Sarah McBride, 30, is the first ever transgender state senator in US history. The Democratic party candidate was elected in Delaware, a small East Coast state, with 90% of the vote (86% remote). Her triumph comes at a time when lawmakers across the country have introduced laws targeting transgender people, from banning trans female athletes from competing in women's sports to new health care restrictions introduced by the Trump administration.
Sarah McBride has worked as the press secretary of LGBTQ advocacy group the Human Rights Campaign, but her career in politics started a few years ago. In 2012 she was a trainee in President Barack Obama’s administration (the first publicly transgender person to work in the White House) and continued, step by step, to the top of the Democratic party. In 2016, Senator McBride was the first transgender woman to speak at an event of one of the main American parties: she gave her speech during the Democratic Convention demonstrating her strength and her political caliber.
Even though she is not the only transgender person in the US legislature, McBride is the first to become a state senator.
“It is my fervent hope that tonight a young person in Delaware [...] or anywhere in this country can go to sleep tonight […] with a powerful but simple message: that our democracy is big enough for them too.” - @SarahEMcBride #ElectionNight #UnityWins (📹: @cmclymer) pic.twitter.com/1zMbGSYHeq— Human Rights Campaign (@HRC) November 4, 2020
Sarah McBride worked on a highly progressive election campaign: her agenda calls for affordable health care, improved funding for education and an increase in the national minimum wage.
In an interview, Senator McBride said that she wanted her victory to inspire others. “My hope is that this result can help reinforce for a young kid trying to find their place in this world, here in Delaware or anywhere else in this country, that this democracy is big enough for them, too.” She also added: “Right now in America, we are seeing voices that for so long were pushed to the margins and to the shadows finally being heard.”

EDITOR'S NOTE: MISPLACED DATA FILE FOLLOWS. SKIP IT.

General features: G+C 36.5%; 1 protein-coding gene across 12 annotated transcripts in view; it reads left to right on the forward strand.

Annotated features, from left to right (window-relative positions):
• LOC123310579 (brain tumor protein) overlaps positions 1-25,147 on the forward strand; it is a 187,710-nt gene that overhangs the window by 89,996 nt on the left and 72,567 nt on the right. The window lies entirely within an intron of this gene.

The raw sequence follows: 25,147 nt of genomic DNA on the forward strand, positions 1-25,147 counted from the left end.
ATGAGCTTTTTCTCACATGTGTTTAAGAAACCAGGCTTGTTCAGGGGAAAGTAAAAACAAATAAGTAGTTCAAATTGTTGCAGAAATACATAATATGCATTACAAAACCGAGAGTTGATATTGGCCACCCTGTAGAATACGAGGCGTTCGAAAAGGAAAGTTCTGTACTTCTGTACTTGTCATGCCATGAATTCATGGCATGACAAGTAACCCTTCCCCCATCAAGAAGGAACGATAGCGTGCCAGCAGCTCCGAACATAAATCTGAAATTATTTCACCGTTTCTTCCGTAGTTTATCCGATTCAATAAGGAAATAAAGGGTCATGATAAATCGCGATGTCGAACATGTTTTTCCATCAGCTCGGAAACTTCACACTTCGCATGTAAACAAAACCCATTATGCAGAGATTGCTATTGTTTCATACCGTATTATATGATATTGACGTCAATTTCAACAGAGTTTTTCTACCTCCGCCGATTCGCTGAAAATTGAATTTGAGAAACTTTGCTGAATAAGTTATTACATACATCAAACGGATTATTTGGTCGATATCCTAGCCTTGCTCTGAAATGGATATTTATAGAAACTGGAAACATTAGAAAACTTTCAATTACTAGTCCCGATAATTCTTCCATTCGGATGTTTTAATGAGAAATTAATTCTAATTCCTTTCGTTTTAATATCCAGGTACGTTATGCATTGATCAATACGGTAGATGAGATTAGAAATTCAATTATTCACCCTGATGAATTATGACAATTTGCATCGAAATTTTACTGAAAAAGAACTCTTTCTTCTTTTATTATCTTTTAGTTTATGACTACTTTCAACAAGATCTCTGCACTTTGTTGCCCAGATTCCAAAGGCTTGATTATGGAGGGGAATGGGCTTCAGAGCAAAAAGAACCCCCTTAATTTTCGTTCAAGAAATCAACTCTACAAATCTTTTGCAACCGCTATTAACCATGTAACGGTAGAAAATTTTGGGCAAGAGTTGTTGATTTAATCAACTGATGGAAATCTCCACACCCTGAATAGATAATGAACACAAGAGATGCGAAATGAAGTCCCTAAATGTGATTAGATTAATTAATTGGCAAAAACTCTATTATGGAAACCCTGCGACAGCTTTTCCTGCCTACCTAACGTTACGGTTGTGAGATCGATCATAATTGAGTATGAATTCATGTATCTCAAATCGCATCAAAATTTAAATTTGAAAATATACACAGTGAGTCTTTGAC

Alphonso David, president of the Human Rights Campaign, said: "Tonight, Sarah made history not just for herself but for our entire community. She gives a voice to the marginalized as a representative and an advocate. This victory - the first of what I expect to be many in her career - shows that any person can achieve their dream, no matter their gender identity or sexual orientation.”
McBride has played a crucial role in the fight against LGBTQ+ discrimination in the state of Delaware and has lobbied for the Equality Act to extend protections nationwide. For her efforts in advancing equality in Delaware, she was also awarded with the Order of the First State by former Governor Jack Markell.
Discrimination based on sexual orientation and gender identity is still widespread in the United States, although the country has long fought to abolish hatred towards the LGBTQ+ community. According to recent studies conducted by USA Today News, about half of the LGBTQ+ people in America (52%) live in states where they could be fired, not promoted, limited in training, or harassed in the workplace, all just because of their gender identity and/or their sexual orientation.
Moreover, studies conducted by the New York Times affirm that sexual minorities live in a critical and traumatic situation due to the fallout from the political choices of governments regarding crimes based on sexual orientation. The murders that took place in the last five years, and even the most recent slaughters of Riah Milton and Dominique “Rem’mie” Fells, were a reminder that despite small successes (such as repealing the ban on transgender people serving in the military and the legalisation of same-sex marriage by the Supreme Court) “obstacles to acceptance and equality remain”.
READ ALSO: It's Not Gender War, It's Misogynoir
We can now hope that Sarah McBride’s election is a starting point towards a more equitable future for all.
Credit picture: AP and GettyImages
Written by Miriam Tagini